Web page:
Wednesday, January 04, 2006

brought to you by the letter N

as in "the Nanny Diaries" and "Narnia"

Thoughts on Nanny: Um, sometimes it wasn't that funny, not because it wasn't well-written, but because reading about someone who's underpaid and underappreciated, and whose good nature is taken advantage of while she cares about members of the family is a little too much like real life for clergy. (But there were some lovely, arch scenes in the book, definitely enjoyable).

On Natnia: I enjoyed it, mostly, but I missed Lewis' prose. I read this book over and over as a child, and have dipped into it again as an adult, and helped lead a Leader Resources Narnia Lenten study with Sunday School kids (great fun), so I have to say I've almost got it memorized. For example, I missed Lewis' turns of phrase describing Edmund's reaction to the Turkish Delight--they tried to portray it via acting and camera, but I missed the actual words. But then, I'm a word person, so there you have it. I also noticed there were four screenwriters involved. Not a good sign, and I thought explained some of the clunky, non-Lewis dialogue.

Being shot in New Zealand, home of Lord of the Rings, sometimes I got the feeling if you just went over the hill you'd discover Peter Jackson and company (and if you browse around Narnia Web you'll see other overlaps, for example, in clothing production).(Can I mention I was keeping an eye out for the knitwear? Should I mention that in my list of weird habits that Cathy tagged me for? Please tell me I wasn't the only one. Is anyone making Mr. Tumnus' scarf?)

Of course you can't take two clergy to see one of the classics of Anglican literature without moments like 'well, that's clearly substituionary atonement theology' and so forth. As a child I always understood the Biblical allegory, but it was fun, post-theological education, to see how Lewis was communicating some pretty complex theological issues via his narrative.

Well, we'll see how "Prince Caspian" comes out. I'm personally waiting for "Voyage of the Dawn Treader," which was always my favorite in the series. Who doesn't love Reepicheep?


At 11:30 AM, Blogger Annie said...

Nanny Diaries? EGAD, I've missed that.

Mr. Tumnus' scarf? No, I wouldn't want to knit that one. It is too insufficient as a garment to cover his naked chest. It should have been both wider and longer to please me.

At 9:22 PM, Blogger Procrastiknitter said...

I did enjoy the Nanny Diaries very much when I read it last year. As far as Narnia goes it was really neat seeing it as an adult when it was my most favorite book as a child.

I'm anxious for Prince Caspian as well since that's my favorite in the series!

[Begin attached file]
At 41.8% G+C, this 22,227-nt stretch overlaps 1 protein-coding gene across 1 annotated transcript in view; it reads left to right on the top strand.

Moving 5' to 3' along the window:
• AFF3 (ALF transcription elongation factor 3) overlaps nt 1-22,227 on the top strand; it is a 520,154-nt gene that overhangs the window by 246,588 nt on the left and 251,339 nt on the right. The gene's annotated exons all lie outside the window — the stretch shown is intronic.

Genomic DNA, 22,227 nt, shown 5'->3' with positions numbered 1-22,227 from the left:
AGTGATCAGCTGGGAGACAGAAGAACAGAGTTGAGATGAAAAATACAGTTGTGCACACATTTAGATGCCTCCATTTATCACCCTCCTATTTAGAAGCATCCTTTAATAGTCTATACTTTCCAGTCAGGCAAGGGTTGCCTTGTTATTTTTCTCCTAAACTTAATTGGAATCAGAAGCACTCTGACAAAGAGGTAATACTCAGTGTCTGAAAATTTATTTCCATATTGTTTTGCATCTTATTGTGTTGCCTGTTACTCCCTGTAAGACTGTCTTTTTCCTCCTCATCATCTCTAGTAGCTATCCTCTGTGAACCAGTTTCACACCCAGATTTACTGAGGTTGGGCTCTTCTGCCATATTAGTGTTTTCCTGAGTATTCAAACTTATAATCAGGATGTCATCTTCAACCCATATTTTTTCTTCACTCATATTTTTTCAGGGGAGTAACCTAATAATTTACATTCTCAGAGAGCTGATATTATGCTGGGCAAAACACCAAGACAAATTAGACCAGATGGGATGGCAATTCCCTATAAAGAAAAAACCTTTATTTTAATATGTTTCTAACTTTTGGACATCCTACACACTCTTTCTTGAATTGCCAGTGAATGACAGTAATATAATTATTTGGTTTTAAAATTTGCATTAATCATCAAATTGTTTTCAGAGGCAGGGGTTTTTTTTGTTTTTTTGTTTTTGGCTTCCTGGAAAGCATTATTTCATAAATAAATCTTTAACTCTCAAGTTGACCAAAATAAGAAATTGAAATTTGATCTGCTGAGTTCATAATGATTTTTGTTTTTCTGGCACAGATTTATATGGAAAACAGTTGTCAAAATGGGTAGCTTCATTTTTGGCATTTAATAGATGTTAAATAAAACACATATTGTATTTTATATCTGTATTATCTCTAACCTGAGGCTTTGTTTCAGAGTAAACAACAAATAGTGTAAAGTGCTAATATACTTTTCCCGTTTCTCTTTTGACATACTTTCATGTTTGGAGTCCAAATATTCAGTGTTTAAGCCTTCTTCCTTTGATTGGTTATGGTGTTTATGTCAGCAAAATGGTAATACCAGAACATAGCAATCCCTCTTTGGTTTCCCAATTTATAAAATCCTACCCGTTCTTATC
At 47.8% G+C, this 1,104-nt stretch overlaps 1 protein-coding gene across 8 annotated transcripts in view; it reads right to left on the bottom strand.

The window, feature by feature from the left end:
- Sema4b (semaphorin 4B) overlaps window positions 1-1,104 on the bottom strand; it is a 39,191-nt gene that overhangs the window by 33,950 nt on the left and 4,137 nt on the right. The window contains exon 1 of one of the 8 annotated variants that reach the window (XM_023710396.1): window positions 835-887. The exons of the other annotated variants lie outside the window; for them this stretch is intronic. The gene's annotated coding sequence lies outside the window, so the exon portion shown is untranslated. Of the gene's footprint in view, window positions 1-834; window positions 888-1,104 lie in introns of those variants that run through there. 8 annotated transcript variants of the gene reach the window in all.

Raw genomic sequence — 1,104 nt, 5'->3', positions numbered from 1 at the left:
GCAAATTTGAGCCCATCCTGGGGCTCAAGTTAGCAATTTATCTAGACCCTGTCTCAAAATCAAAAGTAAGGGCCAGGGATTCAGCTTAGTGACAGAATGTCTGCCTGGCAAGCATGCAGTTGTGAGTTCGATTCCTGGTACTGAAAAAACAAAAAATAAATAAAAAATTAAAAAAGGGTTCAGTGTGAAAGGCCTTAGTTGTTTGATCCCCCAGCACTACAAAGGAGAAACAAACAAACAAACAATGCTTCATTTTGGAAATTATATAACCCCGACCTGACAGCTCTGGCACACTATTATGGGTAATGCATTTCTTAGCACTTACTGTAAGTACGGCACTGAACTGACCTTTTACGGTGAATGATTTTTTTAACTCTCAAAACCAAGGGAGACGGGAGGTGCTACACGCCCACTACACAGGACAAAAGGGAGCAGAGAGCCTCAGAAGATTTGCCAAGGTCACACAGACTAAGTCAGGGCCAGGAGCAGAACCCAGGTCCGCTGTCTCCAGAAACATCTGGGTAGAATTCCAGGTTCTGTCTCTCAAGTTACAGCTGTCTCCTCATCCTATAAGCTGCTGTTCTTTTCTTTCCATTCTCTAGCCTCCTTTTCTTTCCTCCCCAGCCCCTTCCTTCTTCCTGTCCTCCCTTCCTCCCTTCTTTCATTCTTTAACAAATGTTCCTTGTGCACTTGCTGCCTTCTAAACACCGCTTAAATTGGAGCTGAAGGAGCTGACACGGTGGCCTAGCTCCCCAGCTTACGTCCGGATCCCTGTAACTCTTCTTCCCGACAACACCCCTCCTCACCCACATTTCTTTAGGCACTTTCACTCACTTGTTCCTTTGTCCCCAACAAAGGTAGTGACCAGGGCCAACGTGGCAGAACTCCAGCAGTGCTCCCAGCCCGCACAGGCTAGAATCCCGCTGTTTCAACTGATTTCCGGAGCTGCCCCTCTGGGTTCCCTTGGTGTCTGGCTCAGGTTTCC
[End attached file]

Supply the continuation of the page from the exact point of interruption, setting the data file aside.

Hoping that the winds are dying down there and it is going to rain soon.

At 1:21 AM, Blogger RAG said...

Thanks so much for your blog, around which I lurk frequently!

My theology was deeply formed by the Chronicles of Narnia and Lewis's space trilogy. Well into adolescence I was a confirmed Aslanist. It took Dorothy Sayers' translation of the Divine Comedy -- and the Civil Rights movement -- to interest me in the Christianity of this world.

Although Lewis helped form my worldview, and probably some of the better aspects of my character, today I find myself a little embarassed by his unselfconscious racism - which of course he shared with many Britons of his age and class.

Guess I have to admit, too, that for me an understanding of the Incarnation and Cross as substitutionary atonement only begins to approach the mystery of a God who voluntary suffers with her creation.

Thanks for reading! If I post again, I promise it'll be lighter!

At 8:50 AM, Blogger Emily said...

Annie: I can't find my copy of "LWW" to double check his description--it's somewhere in this pile of books.

Procrastiknitter: Keep praying for that rain! This weather is too weird for January.

Hi Rag! Welcome. Comment away. There is so much colonialism/racism in so many of my favorite British/American writers, it's sometimes painful. Tolkien suffers from some similar issues.

We don't think substitutionary atonement covers it all, either, but I was impressed at how Lewis could so clearly communicate it within the realm of a story. (Although as the series goes, my favorite theology transformed into narrative is when Eustace gets turned into the dragon and has to get scratched very deep to get the dragon skin off).

At 8:20 PM, Blogger RAG said...

Eustace's dragon story was always one of my favorites, too.

I wonder if a story isn't always going to be the best (the only?) way to present "the mystery of faith." That's what the gospels are after all!


At 12:55 PM, Blogger Annie said...

Oh dear! Maybe I can dig up our copy ...somewhere around Ike's room ...


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